Nursing facing a ‘mental health tsunami’ 

27 July 2020

A leading nursing expert has warned of an impending “mental health tsunami” among nurses if governments do not take the profession more seriously.

With a current six million shortfall in nurses worldwide, she warns of a future in which nursing numbers will be even more eroded unless improvements within the profession are rapidly enacted.    

Speaking with former Australian Prime Minister Julia Gillard, Anne Marie Rafferty, President of the UK’s Royal College of Nursing and Professor of Nursing Policy at King’s College London, says that governments can no longer take nurses for granted going into the future.

Ms Rafferty issues her “wake-up call” in the former PM’s podcast series, A Podcast of One’s Own with Julia Gillard, which showcases prominent female leaders from a variety of vocations.

Ms Rafferty says she “sincerely” hopes there will be a significant improvement in nurses’ pay and working conditions post-COVID, now that the pandemic has heightened awareness of the vital role nurses play in the community.

She says a survey that showed only 41 per cent of nurses would recommend nursing as a career was “a warning sign’’.

“For too long, to be quite frank, we have taken our nurses, and a future in which there will be nurses, simply for granted. We cannot rely on that in the future,’’ she tells Ms Gillard.

Ms Rafferty said the statistics were a “wake-up call” for governments. “It’s now a graduate profession but it’s not paid as a graduate profession,’’ she said, citing a survey which showed that in a number of European countries nurses’ salaries were below the national average wage.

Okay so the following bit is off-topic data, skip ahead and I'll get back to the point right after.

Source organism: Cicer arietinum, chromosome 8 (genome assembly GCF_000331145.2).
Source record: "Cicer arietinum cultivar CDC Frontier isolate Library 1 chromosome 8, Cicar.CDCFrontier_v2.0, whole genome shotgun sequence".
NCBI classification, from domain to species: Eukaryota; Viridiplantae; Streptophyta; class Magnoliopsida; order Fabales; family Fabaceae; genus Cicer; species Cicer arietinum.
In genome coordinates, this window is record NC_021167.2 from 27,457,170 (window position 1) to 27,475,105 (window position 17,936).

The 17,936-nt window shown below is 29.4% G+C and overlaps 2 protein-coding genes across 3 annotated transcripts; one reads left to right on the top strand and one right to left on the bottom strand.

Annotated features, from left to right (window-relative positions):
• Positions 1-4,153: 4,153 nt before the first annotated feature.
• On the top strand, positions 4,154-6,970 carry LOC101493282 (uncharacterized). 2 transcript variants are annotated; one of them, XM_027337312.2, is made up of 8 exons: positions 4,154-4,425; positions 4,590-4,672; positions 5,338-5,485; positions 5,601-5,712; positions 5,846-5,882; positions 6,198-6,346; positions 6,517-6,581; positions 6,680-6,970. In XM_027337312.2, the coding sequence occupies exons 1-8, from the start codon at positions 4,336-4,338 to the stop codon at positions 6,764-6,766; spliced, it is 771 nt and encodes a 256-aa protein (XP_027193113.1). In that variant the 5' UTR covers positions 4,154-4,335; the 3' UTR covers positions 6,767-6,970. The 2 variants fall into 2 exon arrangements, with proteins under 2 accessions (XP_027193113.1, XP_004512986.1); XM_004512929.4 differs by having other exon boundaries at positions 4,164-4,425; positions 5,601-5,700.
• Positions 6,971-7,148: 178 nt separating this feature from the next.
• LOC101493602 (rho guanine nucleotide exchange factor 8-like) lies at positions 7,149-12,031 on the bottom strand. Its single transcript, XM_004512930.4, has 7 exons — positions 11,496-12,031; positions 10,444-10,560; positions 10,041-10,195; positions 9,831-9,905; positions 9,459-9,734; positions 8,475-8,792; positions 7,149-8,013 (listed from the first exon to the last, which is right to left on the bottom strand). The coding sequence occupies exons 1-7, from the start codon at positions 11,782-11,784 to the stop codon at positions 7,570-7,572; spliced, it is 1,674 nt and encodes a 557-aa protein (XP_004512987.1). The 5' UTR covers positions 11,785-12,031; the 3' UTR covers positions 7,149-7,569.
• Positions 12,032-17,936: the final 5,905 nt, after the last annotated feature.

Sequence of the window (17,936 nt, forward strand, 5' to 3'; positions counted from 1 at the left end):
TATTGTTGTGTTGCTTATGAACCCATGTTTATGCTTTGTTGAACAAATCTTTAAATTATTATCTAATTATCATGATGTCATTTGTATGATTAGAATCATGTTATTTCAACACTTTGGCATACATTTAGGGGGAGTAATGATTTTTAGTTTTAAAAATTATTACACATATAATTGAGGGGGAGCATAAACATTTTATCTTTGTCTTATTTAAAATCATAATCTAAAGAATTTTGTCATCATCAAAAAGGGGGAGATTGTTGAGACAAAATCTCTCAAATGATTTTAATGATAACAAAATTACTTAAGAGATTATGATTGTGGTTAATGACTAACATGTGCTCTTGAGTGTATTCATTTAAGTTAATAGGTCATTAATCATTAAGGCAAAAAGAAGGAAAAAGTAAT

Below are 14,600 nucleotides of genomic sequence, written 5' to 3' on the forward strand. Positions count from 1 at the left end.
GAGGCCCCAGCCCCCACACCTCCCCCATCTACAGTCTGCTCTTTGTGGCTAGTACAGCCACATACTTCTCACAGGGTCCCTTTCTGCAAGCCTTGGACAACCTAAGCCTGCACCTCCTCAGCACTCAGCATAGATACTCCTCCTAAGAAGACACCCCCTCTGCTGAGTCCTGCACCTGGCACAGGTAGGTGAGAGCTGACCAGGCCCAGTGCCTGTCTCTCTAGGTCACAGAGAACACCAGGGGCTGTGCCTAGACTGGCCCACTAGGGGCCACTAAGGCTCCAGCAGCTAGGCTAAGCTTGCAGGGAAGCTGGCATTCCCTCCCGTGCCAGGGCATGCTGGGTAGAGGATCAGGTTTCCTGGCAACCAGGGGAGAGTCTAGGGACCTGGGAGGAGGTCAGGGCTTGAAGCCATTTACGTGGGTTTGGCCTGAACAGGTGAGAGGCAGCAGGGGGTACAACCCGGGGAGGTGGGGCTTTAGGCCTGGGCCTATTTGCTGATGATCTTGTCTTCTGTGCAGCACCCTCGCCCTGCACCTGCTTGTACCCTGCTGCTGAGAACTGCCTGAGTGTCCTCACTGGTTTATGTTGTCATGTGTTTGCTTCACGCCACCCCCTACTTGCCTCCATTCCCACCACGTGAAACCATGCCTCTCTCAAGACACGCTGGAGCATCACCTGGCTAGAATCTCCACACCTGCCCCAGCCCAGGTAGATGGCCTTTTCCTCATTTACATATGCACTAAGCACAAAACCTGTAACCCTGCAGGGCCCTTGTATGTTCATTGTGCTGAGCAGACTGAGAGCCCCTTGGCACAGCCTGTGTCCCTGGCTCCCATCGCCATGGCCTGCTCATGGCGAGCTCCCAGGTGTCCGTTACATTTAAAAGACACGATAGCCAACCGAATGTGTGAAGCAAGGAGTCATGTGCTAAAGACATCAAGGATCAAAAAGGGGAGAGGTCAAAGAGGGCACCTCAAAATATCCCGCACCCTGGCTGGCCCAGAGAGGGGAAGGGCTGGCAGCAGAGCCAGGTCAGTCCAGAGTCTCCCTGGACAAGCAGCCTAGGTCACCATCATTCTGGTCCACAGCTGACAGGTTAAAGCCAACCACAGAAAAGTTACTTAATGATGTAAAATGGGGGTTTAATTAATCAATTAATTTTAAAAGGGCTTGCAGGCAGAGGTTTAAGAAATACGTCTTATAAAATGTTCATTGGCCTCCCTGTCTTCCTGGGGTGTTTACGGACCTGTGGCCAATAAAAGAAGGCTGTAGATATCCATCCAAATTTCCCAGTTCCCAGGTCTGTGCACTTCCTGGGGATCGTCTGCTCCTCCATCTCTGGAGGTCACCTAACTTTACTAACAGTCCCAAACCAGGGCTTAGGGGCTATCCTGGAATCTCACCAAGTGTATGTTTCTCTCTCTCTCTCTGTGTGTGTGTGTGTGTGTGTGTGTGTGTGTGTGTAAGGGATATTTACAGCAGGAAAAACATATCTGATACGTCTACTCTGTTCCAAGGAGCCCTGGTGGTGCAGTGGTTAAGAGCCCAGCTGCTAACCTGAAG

“That’s unacceptable given the complexity (of the job) and the conditions under which people have been working, extraordinarily stressful and distressing,’’ she says.

“We know that from past pandemics and epidemics a significant proportion of nurses go on to develop PTSDs.

“In our survey … we are seeing about 25 per cent of our sample actually saying that they have quite severe depression, quite severe levels of distress.

“It’s actually the mental health tsunami that we are going to see moving forward and we are already seeing signs of now, which means that nurses are simply not going to be there in the numbers in which they have in the past.

“That’s why we need improvements across the board.’’

Ms Rafferty said “wellbeing” needed to be a priority and called for “mass investment” in education, decent working conditions, a good career structure with better promotion prospects, “allowing people to progress rapidly in their careers’’, improved leadership “at every level”, greater staffing levels and “pay, of course that needs to be hiked up!”.

Check out the interview at: